By Jonathan Moakes, George Chichester and Emily Osborne
AS the crowds of press-ganged supporters spilt into Zimbabwe’s National Sports Stadium for President Emmerson Mnangagwa’s inauguration ceremony on Monday 4 September 2023, one group of guests was conspicuous by its absence.
Of the 16 presidents of the Southern African Development Community (SADC), only three — South Africa’s Cyril Ramaphosa, Mozambique’s Filipe Nyusi, and DRC’s Félix Tshisekedi — bothered to attend.
From the 51 remaining African countries, not one head of state was present, represented instead by an eclectic retinue of ambassadors and junior ministers.
This snub is a damning indictment of the illegitimacy of Zimbabwe’s much-derided elections and will be harshly felt by Mnangagwa.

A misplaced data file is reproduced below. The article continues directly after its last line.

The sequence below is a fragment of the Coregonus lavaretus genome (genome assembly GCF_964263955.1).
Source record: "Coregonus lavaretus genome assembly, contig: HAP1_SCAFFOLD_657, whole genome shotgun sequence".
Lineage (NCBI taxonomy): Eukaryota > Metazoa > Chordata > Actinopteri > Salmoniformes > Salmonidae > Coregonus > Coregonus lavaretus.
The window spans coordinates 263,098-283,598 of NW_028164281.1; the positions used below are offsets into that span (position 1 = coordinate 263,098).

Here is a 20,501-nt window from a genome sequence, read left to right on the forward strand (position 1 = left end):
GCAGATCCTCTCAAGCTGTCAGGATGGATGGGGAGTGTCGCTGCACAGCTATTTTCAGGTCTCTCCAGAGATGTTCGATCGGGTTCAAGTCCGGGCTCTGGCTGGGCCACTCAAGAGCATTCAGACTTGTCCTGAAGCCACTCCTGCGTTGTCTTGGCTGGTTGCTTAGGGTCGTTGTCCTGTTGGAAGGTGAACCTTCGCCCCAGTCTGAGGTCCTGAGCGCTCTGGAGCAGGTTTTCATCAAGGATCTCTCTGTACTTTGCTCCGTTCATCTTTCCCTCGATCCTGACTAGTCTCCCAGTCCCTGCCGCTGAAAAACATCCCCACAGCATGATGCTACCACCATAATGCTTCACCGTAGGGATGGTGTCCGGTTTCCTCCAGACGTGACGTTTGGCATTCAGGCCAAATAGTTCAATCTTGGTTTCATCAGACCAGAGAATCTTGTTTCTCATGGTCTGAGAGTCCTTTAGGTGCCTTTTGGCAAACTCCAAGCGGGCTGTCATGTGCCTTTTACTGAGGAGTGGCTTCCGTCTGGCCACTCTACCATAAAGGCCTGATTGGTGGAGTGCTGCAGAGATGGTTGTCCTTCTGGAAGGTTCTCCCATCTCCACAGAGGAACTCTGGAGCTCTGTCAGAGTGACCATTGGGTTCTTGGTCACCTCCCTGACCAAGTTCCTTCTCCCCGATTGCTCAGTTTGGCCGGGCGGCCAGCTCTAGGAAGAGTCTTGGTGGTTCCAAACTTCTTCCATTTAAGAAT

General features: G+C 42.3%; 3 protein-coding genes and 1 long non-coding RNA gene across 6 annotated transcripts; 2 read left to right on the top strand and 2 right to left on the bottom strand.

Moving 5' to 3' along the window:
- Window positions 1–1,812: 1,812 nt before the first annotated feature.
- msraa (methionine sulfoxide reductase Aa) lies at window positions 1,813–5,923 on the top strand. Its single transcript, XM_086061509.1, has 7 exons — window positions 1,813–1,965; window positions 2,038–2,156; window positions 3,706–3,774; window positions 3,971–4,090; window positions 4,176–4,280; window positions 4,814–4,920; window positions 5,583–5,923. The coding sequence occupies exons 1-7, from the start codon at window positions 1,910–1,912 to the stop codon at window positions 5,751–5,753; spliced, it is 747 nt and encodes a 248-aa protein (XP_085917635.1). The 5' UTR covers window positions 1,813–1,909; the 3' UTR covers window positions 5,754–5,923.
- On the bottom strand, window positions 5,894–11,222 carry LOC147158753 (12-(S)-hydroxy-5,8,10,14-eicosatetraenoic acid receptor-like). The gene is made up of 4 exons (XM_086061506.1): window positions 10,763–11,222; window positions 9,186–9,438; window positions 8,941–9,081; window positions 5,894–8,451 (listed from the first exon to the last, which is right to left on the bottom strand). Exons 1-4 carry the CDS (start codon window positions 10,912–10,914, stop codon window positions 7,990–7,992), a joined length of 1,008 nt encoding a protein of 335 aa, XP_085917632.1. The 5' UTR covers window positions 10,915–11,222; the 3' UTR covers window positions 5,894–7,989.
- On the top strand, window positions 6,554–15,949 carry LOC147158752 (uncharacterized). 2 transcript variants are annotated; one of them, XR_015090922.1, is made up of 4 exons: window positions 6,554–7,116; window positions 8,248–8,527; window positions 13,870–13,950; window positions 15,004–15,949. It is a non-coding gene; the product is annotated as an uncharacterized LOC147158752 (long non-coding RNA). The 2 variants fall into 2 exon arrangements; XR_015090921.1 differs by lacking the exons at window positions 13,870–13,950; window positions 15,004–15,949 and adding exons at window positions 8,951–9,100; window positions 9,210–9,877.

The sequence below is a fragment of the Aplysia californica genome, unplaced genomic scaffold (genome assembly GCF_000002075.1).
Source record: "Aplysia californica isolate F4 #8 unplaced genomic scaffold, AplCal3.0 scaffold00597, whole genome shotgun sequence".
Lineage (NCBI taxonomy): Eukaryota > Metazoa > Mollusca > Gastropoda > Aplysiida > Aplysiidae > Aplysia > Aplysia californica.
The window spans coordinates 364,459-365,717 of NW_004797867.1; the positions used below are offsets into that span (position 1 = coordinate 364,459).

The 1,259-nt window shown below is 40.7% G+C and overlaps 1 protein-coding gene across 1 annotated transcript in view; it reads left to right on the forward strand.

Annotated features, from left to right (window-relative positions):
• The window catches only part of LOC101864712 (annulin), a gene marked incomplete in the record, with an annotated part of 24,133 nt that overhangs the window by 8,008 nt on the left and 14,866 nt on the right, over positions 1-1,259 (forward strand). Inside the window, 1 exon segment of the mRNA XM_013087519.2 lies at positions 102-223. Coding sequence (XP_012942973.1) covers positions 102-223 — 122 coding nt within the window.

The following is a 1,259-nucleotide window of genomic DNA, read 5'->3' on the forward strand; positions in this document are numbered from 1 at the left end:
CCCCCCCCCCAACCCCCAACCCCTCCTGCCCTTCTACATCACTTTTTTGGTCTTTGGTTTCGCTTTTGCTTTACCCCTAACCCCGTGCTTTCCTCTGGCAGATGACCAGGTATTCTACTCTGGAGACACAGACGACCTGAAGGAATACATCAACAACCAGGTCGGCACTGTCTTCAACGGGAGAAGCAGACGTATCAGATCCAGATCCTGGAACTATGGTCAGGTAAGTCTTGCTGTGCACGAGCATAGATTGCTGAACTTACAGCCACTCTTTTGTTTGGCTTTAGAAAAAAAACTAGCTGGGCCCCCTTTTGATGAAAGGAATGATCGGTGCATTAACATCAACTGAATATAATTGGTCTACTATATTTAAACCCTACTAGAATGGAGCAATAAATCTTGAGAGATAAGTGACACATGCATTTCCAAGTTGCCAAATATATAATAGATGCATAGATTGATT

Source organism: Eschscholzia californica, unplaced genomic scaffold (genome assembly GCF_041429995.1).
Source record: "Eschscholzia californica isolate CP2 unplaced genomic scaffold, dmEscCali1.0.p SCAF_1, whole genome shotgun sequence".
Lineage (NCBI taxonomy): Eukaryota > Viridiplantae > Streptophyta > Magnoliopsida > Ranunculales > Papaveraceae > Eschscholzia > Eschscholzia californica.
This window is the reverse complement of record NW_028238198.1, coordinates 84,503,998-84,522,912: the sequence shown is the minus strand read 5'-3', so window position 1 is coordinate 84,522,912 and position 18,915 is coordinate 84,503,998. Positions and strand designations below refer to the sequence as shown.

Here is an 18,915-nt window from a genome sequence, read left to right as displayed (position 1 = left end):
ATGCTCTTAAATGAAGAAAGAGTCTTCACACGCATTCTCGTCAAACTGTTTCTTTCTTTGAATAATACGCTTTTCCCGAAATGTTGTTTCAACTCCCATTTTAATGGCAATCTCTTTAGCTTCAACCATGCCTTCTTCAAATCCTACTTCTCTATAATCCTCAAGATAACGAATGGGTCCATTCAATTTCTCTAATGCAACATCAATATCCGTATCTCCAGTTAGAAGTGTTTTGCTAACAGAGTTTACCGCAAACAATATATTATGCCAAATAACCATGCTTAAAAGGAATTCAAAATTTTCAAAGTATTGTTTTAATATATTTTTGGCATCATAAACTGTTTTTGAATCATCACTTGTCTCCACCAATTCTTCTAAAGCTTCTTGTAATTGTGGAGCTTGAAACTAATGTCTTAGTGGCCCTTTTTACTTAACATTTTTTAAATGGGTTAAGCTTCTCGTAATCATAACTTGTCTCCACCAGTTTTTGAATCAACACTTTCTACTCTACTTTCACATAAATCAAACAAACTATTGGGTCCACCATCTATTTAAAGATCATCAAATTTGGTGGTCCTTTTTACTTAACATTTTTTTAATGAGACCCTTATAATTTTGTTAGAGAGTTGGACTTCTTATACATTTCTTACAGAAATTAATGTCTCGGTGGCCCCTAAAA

It is one thing for his regime to have been condemned and sanctioned by the West, but entirely another to be ostracised by fellow African leaders.
The president has been forced to scramble around for support: former Zambian president Edgar Lungu made a rare public appearance at the inauguration at Mnangagwa’s (last minute) invitation.
But this matters little when Zambia’s current president, Hakainde Hichilema, has refused either to congratulate Mnangagwa or attend his inauguration, sending Foreign Affairs Minister Stanley Kakubo in his stead.
SADC’s unexpected censure
Hichilema’s cold shoulder is an important diplomatic signal. As Chair of the SADC Organ on Politics, Defence and Security Cooperation, his judgement carries great weight in the region.
The refusal of most SADC heads of state to support Mnangagwa’s inauguration — and the absence of all three presidents in the SADC Troika — follows the unprecedented condemnation of the elections by the body’s observer mission.
Dr Nevers Mumba, appointed head of mission by Hichilema, delivered the hammer blow to Zanu-PF’s hopes of publicly spinning these elections as anything other than deeply fraudulent.